Books links

I came across several very useful book-related sites recently (and some not-so-recently), so I thought I’d share them here.

Booko — Aussies, this site finds the best deals on buying books in Australia. You can do a search on a book that you’re after, and it will do a price comparison across most online booksellers (including Amazon US, Amazon UK, Book Depository, FishPond, Dymocks, and lots of other local booksellers as well), shipping costs included. For the overseas booksellers, the site even does the currency conversion for you and take that into account in the price comparison. Book Depository almost always come out the cheapest. But it’s still great to have an online tool that does the researching for me 🙂

Library Elf — This site had practically saved me hundreds of dollars in library fines. It’s a personal library reminder service by email! It’s available internationally, as long as your library is on their list. It links up to your library account, and sends you a reminder email a few days before your books are due, which is great for me as I never remember the due dates! I used to turn up to the library worrying whether I have some late fees waiting for me, but no more!

I’m also excited about Randwick library’s downloadables — As someone who knits a lot, I love listening to something while I knit. Usually I listen to podcasts, or just music, but recently I found out that my local library now offers downloadable audio books (as well as e-books). Well they’ve always had audio books (in the form of CDs and even those ancient cassettes), but now I don’t even have to make the trek to the local branch to get them. You do have to be a member to use this service, so I guess this one is just for those in the local area, but perhaps other libraries have something similar?

Childhood books

Speaking of books, and since this post needs a picture 🙂 these are some of the books that I found at a book fair last weekend. These are books that I used to enjoy as a child, except that back then what I was reading were the Indonesian translations of these books. I loved Enid Blyton‘s books the best, especially the girls boarding school ones of St. Clare’s (which has a girl called Claudine!) and Malory Towers — which eventually inspired me to go away as an international student, all the way here in Australia. How funny is that! So now I’m on the hunt for these old books whenever I go to op shops or book fairs (I know they have new reprints of these books, but no, I don’t like the new ‘revamped, modernised and politically-corrected’ reprints, I thought the new bookcovers just look dreadful), so I can re-read them and pass them on to Annette to enjoy.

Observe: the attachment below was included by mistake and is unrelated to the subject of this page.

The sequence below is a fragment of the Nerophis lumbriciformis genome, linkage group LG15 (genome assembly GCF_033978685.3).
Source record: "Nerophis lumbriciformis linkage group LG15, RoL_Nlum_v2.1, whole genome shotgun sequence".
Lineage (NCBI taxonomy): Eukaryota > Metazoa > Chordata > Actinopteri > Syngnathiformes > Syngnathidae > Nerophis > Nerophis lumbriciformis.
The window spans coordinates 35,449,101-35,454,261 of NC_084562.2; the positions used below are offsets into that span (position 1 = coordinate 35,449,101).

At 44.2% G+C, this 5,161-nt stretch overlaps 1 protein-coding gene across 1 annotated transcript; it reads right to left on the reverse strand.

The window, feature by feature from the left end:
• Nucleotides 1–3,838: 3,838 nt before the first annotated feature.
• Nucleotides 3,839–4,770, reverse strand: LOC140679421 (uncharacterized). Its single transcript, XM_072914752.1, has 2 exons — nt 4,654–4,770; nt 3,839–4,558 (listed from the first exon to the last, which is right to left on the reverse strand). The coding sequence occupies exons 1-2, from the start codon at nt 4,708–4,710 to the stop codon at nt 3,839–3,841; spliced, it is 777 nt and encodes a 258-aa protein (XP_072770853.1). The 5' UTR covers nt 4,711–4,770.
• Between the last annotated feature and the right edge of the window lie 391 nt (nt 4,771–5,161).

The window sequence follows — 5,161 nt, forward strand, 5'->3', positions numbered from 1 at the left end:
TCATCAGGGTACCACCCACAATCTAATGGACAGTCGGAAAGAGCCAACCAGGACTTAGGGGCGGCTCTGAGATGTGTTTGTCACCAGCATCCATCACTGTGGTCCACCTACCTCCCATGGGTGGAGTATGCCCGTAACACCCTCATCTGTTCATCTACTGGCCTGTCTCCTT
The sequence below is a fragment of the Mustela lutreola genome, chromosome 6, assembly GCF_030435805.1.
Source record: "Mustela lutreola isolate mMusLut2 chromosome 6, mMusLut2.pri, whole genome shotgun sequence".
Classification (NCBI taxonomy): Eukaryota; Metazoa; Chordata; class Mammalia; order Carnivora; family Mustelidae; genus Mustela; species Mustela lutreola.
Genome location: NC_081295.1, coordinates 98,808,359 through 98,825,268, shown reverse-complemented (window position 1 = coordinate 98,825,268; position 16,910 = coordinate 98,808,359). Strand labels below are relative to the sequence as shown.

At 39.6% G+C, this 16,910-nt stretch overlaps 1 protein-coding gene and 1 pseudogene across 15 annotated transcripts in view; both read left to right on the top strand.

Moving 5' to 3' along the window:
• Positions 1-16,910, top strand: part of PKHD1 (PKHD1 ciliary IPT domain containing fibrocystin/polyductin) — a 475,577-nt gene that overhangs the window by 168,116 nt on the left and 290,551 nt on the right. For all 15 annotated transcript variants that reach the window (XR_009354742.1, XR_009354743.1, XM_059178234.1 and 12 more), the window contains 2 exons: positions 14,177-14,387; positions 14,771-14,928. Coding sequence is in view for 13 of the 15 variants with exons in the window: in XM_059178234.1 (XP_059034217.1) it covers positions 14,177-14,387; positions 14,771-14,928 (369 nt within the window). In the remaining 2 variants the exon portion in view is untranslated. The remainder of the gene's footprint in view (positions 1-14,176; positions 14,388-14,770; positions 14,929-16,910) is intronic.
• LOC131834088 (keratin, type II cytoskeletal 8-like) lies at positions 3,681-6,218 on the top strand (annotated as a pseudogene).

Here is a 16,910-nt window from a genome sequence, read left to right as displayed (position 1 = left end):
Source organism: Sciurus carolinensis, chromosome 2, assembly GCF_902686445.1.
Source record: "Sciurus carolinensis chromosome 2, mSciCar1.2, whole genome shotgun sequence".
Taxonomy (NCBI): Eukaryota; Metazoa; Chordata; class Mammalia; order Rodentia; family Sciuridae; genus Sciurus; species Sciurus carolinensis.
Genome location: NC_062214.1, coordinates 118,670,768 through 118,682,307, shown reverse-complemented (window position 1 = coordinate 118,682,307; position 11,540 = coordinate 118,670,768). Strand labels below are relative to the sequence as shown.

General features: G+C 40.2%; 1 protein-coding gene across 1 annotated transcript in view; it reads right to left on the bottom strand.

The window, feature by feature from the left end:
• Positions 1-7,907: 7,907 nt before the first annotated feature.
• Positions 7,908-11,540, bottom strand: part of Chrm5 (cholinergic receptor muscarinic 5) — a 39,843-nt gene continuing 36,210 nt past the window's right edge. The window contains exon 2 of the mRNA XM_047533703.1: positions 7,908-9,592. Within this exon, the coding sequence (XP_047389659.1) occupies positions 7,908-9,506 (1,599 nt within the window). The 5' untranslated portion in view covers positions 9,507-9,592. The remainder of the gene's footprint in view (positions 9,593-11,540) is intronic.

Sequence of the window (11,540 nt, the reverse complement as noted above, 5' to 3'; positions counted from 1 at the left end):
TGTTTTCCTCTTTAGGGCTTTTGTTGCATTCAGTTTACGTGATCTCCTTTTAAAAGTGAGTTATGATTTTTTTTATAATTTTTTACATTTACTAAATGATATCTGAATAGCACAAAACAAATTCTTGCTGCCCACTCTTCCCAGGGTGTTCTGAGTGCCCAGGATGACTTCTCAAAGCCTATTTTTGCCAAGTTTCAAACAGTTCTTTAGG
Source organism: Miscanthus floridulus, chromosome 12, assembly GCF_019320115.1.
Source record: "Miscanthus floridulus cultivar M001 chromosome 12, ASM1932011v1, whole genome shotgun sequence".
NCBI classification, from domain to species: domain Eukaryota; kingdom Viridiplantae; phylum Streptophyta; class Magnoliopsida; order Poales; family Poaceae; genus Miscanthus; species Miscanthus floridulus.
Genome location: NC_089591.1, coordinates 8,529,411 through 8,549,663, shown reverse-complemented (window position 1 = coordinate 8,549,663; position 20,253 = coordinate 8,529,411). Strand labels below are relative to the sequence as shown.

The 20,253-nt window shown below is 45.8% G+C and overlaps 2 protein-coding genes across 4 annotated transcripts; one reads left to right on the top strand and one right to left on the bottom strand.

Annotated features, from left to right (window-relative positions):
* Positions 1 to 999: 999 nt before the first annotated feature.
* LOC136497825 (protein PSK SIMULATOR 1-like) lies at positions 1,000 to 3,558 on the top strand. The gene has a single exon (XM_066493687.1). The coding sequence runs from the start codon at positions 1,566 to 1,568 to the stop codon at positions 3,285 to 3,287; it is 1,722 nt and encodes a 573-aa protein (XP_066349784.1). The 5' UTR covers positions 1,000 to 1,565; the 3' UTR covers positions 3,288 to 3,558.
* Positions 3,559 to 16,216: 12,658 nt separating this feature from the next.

What books did you love as a child? Or, if you have any Enid Blyton books that you don’t want, let me know, I might want them 🙂

Comments

Rose Red says:

Booko is great isn’t it!

I love Enid Blyton too – somewhat politically incorrect (and hello Dick and Fanny!) but a huge part of my childhood. My fave was the Children of Cherry Tree Farm (I think that’s what it was called) and the Wishing Chair and Magic Faraway Tree books.

Leah says:

Oh, I’ve never heard of Booko before – what a fabulous tool!

Cass Ward says:

I love Enid Blyton and I am trying to collect vintage Secret Seven because I loved them as a child

Melissa says:

Thanks for the links, I have never heard of Booko, that one will come in handy. My sister and I had quite the collection of Enid Blyton books as kids. I might have to give my parents a call to see what happened to them.

Melissa says:

I read almost all of the Famous Five and found that when travelling as a child, you could always count on finding an Enid Blyton book in a local bookstore!

MJ says:

I loved Enid Blyton when I was younger! I think I still have the Wishing Chair packed away somewhere, that was probably my favorite. And I loved the Famous Five, they were sooo grown up!

Jade says:

So cool, Claudine! I used to read Enid Blyton, too, but my favourite ones to hunt are the Chalet School and the Sadlers Wells books. Sadly, they’re very hard to find.

Kelly says:

I had The Wishing Chair and The Enchanted Wood when I was small! They were big illustrated versions as well. I don’t think I have any of them with me anymore though – I think my parents have them. I do have one fairy book (can’t remember the title) that was my favourite becuase of the pictures.

Nicole says:

Thanks for always sharing the MOST useful links! Library Elf will make H a very happy man! He says I single handedly support our local library.

petrina says:

i love enid blyton! i always hunt down 2nd hand bookstores for them as the normal bookstores don’t seem to stock them anymore

Elsie says:

When I was younger I gave away a whole stack of Enid Blyton books to a second-hand bookstore (which no longer exists). I regret it a little. I was quite fond of them. Not sure why I decided to let them go.

Karisma says:

Lucky for me, I have quite a few of those older Enid Blyton books. I had passed them down to my little sister and when she threw them out my mum boxed them up and gave them back to me. My girls did not like them so much as they found the English a little hard to understand. (No slang!) I am hoping they will take to them, if not I will keep you in mind. Mine are all a good 30 years old (at least) and hardcover books.

celia says:

I used to read Enid Blyton as a child and I loved the boarding school books too. I used to dream of the midnight feasts!!! I can’t believe they have modernised it and made it politically correct?! How adare they! The outrage! Oh, and who is they??